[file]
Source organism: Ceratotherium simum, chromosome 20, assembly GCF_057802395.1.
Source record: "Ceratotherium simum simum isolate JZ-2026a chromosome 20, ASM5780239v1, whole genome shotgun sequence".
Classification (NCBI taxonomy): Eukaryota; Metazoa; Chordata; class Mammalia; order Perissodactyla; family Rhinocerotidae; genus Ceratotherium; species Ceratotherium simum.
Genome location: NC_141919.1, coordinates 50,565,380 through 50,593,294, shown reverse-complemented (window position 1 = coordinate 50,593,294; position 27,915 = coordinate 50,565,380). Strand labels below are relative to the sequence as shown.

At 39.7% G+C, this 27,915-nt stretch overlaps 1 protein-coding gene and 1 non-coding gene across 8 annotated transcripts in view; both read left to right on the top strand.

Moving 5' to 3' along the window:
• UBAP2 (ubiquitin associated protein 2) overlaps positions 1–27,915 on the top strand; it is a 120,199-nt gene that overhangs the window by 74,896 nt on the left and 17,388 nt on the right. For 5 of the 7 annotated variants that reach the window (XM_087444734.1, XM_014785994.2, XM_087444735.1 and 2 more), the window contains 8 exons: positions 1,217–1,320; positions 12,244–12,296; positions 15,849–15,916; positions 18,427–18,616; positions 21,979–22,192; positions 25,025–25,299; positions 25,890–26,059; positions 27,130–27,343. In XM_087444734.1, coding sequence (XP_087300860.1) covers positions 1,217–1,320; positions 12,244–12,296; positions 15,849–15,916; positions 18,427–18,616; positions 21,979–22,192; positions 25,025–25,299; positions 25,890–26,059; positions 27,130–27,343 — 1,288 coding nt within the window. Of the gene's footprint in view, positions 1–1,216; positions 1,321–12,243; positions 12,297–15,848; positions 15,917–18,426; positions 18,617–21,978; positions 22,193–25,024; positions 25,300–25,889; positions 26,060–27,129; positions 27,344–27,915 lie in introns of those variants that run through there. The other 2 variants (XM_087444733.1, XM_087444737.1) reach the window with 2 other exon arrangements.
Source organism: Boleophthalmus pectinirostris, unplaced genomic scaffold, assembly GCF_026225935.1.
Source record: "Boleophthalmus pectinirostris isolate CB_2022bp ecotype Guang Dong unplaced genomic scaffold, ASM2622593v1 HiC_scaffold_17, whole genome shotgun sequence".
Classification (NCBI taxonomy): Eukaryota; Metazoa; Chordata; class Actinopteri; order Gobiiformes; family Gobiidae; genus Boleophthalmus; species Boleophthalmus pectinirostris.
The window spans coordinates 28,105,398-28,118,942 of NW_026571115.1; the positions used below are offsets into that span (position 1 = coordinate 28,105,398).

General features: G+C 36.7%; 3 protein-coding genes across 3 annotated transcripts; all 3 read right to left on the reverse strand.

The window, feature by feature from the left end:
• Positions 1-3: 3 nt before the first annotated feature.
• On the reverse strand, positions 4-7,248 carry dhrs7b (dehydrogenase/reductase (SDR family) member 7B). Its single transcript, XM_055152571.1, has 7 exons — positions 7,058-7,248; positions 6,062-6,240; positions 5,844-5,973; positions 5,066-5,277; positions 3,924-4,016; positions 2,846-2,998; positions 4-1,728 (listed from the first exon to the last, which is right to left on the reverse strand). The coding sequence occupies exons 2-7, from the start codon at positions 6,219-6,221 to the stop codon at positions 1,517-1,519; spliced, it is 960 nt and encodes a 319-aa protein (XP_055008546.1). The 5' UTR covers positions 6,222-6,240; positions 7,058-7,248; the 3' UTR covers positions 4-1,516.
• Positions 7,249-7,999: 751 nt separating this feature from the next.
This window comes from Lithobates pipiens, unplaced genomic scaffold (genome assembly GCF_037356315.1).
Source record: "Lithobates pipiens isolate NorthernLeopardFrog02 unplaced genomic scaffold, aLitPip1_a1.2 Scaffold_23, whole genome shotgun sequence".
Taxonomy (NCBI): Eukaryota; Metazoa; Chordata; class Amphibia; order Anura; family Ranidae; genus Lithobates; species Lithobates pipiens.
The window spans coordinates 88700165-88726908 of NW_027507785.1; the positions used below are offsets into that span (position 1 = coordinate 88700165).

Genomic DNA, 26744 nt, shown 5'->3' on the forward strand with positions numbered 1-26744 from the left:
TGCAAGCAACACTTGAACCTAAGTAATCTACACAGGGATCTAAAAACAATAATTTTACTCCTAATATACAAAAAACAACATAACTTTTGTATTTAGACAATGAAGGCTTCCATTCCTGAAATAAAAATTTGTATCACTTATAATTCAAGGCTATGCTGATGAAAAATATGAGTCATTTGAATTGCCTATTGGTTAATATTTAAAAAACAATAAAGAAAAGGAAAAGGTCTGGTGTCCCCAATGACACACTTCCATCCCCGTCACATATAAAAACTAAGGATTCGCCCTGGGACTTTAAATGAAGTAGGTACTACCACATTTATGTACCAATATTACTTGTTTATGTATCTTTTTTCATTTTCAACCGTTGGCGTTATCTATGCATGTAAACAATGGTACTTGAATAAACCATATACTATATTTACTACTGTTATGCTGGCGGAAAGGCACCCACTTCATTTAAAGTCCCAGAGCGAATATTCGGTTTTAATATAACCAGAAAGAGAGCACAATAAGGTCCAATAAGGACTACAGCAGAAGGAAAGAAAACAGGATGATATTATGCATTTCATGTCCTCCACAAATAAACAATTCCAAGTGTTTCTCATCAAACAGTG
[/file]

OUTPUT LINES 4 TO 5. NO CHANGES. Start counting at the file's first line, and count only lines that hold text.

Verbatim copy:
Genome location: NC_141919.1, coordinates 50,565,380 through 50,593,294, shown reverse-complemented (window position 1 = coordinate 50,593,294; position 27,915 = coordinate 50,565,380). Strand labels below are relative to the sequence as shown.

At 39.7% G+C, this 27,915-nt stretch overlaps 1 protein-coding gene and 1 non-coding gene across 8 annotated transcripts in view; both read left to right on the top strand.